Book review: Nothing about this WWII novel is “too small”

Final Cover_NorwayJPEG

Sandy Brehl
Milwaukee, Wis.

While Hitler’s war-machine overwhelmed country after country, Norway took comfort in its declared neutrality, its separation from the continent, and in being “too small” to merit Germany’s attention.

Until the morning of April 9, 1940, when this novel opens.

Families clustered around radios, neighbors exchanged rumors, and veterans pulled out old weapons “just in case” this was an actual war. Meanwhile, uniformed German soldiers commandeered schools to use as barracks and marched down Oslo’s streets within sight of the royal castle, claiming to have come as friends and protectors.

As the calendar pages turn from that April 1940 morning to early 1943, Berman’s omniscient narration and the cousins’ communications offer access to the reality of Norway’s invasion and to the emotions of Rebekka’s Oslo family and relatives in Ålesund. The lives and relationships Berman depicts are drawn from personal knowledge and, where necessary, her imagination, making them highly credible. The alternating points of view and geographic locations successfully weave together a complex story on opposite sides of the country.

Given her inexperience as a novelist, Berman impressed me with a story that reads like an action-packed drama, animating through fiction the history she so carefully documented in her earlier nonfiction work (noted later in this review).

Foreshadowing speaks in the voice of Rebekka’s hysterical aunt, who had sought refuge from Germany a few years earlier after her husband was run down in the streets of Berlin by a Gestapo-driven truck. She, too, believed Norway would be safe. On the day of the invasion she ranted about the threat to their entire family, that Hitler would implement his genocidal plans, achieving the elimination of Norway’s Jews as a showcase for Aryan supremacy. Family members reassured her that she couldn’t be right, that Norway’s Jewish population was too small. That, the aunt insisted, is why he would succeed.

Berman incorporates traits of her relatives into strong, complex characters who serve as able and appealing protagonists. Rebekka’s sketches of both disturbing and comforting scenes combine with her correspondence with young cousins to provide specificity and move national events forward. Museum archives indicate that art and journals were used by many Norwegians during the war to make sense of a world turned upside down.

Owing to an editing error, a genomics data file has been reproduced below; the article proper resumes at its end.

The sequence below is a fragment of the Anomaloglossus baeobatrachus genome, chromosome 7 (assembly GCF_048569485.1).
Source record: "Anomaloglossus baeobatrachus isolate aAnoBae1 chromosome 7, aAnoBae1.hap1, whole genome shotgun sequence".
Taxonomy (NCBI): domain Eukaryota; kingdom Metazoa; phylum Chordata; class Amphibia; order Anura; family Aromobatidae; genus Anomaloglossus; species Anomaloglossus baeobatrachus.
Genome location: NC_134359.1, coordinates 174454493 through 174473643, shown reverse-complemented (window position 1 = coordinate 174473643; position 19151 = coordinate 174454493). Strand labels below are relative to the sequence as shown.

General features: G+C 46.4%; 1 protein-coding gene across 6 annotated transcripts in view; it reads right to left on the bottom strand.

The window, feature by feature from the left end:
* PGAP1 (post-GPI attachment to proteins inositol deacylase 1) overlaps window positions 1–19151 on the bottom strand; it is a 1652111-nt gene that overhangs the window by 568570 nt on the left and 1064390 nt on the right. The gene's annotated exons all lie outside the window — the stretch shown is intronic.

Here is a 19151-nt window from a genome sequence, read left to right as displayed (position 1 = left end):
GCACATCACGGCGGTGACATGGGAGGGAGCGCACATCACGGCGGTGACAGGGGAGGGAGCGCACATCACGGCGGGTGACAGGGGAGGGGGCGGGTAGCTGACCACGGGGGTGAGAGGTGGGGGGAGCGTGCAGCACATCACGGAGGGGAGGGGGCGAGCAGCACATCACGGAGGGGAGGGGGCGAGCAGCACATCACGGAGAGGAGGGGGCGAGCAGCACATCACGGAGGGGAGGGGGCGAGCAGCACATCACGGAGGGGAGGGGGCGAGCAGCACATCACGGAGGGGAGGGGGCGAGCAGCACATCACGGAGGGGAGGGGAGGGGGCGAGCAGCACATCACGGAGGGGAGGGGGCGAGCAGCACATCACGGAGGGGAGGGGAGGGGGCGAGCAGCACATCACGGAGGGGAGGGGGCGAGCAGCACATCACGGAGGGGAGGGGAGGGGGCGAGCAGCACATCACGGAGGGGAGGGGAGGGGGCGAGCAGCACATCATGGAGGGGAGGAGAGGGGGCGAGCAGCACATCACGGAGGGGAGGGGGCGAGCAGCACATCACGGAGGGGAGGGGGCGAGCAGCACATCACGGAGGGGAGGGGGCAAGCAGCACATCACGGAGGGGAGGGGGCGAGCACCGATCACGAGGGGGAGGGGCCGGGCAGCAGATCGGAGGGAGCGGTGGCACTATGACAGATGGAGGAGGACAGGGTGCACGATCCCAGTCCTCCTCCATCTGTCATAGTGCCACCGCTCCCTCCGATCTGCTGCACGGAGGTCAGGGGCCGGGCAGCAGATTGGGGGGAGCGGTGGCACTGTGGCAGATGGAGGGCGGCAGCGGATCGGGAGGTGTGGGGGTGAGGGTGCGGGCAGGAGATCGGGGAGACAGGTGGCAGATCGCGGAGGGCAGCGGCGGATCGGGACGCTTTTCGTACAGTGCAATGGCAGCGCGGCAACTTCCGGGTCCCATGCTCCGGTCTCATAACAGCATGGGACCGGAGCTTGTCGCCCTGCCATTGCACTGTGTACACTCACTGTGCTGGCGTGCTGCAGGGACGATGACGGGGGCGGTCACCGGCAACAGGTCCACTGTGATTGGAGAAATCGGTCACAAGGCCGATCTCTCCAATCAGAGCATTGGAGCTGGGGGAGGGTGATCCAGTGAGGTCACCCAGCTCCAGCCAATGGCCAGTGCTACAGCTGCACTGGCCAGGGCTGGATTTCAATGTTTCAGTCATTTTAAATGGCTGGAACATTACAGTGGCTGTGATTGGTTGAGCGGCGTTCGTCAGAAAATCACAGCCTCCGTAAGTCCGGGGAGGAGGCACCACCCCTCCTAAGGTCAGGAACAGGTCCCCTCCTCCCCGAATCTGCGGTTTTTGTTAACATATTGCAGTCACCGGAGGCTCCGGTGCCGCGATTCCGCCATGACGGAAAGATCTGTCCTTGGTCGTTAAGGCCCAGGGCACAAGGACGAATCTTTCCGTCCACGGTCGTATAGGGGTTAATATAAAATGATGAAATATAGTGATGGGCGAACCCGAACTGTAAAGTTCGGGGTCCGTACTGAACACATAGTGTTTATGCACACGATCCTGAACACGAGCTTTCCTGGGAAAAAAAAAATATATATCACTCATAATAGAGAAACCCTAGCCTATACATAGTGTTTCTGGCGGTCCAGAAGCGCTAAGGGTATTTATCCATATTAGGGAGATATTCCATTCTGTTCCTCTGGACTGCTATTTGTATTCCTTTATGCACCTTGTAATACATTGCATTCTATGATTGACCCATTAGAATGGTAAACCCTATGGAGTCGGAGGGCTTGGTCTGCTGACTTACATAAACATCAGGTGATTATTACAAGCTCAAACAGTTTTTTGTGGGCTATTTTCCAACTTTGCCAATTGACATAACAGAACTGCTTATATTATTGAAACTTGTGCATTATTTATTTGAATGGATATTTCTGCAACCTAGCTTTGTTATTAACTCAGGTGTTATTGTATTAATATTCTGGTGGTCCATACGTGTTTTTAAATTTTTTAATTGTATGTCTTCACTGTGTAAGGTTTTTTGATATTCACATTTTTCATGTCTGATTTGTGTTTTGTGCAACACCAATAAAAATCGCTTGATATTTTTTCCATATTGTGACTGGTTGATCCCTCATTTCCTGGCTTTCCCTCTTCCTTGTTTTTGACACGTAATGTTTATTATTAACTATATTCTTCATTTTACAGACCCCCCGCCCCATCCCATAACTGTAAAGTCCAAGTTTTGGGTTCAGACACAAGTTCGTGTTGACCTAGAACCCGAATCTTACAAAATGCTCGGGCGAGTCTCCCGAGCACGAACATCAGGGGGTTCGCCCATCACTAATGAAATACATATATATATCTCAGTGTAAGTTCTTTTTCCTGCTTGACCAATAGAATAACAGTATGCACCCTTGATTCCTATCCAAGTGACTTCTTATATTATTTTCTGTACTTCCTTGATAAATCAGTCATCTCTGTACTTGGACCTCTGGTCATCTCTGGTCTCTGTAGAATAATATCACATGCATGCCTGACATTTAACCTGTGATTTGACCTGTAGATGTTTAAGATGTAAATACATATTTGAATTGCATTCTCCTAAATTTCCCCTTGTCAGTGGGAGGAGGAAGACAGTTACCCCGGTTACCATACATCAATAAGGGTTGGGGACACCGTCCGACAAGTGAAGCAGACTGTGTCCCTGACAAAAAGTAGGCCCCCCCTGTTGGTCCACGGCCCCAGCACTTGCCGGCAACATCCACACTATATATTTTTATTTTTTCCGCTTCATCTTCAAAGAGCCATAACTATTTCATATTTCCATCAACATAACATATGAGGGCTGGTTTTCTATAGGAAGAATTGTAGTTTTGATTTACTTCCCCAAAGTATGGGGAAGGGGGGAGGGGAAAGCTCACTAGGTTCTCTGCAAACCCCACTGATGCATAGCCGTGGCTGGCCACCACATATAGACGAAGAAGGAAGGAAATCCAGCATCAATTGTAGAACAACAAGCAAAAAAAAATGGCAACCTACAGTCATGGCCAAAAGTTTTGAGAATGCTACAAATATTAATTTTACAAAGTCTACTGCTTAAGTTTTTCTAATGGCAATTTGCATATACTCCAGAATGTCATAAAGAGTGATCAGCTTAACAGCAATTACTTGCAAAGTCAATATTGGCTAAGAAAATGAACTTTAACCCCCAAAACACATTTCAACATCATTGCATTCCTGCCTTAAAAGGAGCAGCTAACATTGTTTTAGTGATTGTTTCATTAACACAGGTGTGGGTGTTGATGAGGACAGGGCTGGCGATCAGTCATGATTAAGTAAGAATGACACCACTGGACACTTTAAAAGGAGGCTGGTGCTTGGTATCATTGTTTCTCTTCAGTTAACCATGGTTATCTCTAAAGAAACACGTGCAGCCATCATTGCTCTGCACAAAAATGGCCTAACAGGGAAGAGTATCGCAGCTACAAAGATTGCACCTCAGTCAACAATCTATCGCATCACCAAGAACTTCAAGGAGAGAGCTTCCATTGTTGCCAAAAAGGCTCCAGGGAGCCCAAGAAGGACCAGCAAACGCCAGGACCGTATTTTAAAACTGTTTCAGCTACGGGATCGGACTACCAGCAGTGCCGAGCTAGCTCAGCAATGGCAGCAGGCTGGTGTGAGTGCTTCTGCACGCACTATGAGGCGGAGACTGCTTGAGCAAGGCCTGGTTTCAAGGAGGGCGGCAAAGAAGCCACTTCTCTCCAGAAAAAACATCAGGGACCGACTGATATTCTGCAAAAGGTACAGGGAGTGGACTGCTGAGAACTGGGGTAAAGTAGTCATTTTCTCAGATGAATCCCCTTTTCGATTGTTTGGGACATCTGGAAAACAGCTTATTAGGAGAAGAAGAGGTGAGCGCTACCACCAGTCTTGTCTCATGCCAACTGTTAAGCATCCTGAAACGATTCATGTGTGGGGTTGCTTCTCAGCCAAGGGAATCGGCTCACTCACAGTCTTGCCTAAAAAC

I encountered Berman’s family history, We Are Going to Pick Potatoes: Norway and the Holocaust, the Untold Story, while pursuing research about the German occupation of Norway. In it she documents the fates of her extended Norwegian Jewish family before, during, and after the occupation years. Other research sources barely mentioned the small Jewish population in Norway, and none were as authentic or detailed as Berman’s. Her original book was praised and supported by Elie Wiesel, who urged her to share her history with a wider audience.

Berman resolved to prevent this significant story from disappearing. By blending fictional elements into her characters and portraying historic events through realistic and compelling dialogue and interactions, this novel brings to life harsh times and events. The author, at age four, escaped from Oslo with her family to the safety of neutral Sweden in November, 1942. They fled in secret, just hours before Nazis ordered the arrest of all remaining Jews. Most were deported in November, and the final few in January.

Their eventual destinations, although not publicly understood then, were the ovens and concentration camps in central Europe from which only a handful survived. The actions and consequences of the Nazi occupiers nearly decimated Norway’s Jewish population. Even so, their history was considered “too small” to be included in some Holocaust accounts. Told by one who lived through that reality, Berman’s initial publication and this novel stand in testimony to the little-known truth of those times.

The subtitle, A Fact-Based Novel, is an important clarification of the genre. Tragically, much of the story is real. By writing it in the form of a novel, the history behind the story can be shared with a wider audience. I’m convinced that everyone who reads it will respond with empathy, vicariously experiencing the hardships and dangers of that time, specifically through the harrowing plight of Norway’s Jewish citizens.

What a gift Berman has given to her own extended family and to the rest of us. As a reader and writer, I devour the front and back matter of books, always eager for additional insights in author notes and acknowledgements. Every bit of extra content in this case helps to stitch the novel into the fabric of history. A nearly forgotten truth about Norway is preserved within the pages of this book. It conveys the pride Berman’s descendants should rightly feel. I urge everyone to read it, share it in book clubs and classrooms, and keep history alive.

Sandy Brehl is a retired educator living near Milwaukee, Wis. Visit www.SandyBrehl.com to learn about the first two books in her trilogy about the German occupation of Norway: Odin’s Promise and Bjorn’s Gift.

This article originally appeared in the Sept. 9, 2016, issue of The Norwegian American. To subscribe, visit SUBSCRIBE or call us at (206) 784-4617.

You may also like...